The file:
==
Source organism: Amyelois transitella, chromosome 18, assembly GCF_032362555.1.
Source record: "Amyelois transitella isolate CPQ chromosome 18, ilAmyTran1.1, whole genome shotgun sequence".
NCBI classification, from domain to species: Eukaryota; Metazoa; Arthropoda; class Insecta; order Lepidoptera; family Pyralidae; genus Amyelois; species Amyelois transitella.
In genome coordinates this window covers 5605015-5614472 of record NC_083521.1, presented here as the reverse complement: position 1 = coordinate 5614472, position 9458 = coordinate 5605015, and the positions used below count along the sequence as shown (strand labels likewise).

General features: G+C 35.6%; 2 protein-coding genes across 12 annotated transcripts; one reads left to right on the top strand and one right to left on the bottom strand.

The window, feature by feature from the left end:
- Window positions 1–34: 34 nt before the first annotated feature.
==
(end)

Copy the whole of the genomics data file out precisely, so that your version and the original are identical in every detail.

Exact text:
Source organism: Amyelois transitella, chromosome 18, assembly GCF_032362555.1.
Source record: "Amyelois transitella isolate CPQ chromosome 18, ilAmyTran1.1, whole genome shotgun sequence".
NCBI classification, from domain to species: Eukaryota; Metazoa; Arthropoda; class Insecta; order Lepidoptera; family Pyralidae; genus Amyelois; species Amyelois transitella.
In genome coordinates this window covers 5605015-5614472 of record NC_083521.1, presented here as the reverse complement: position 1 = coordinate 5614472, position 9458 = coordinate 5605015, and the positions used below count along the sequence as shown (strand labels likewise).

General features: G+C 35.6%; 2 protein-coding genes across 12 annotated transcripts; one reads left to right on the top strand and one right to left on the bottom strand.

The window, feature by feature from the left end:
- Window positions 1–34: 34 nt before the first annotated feature.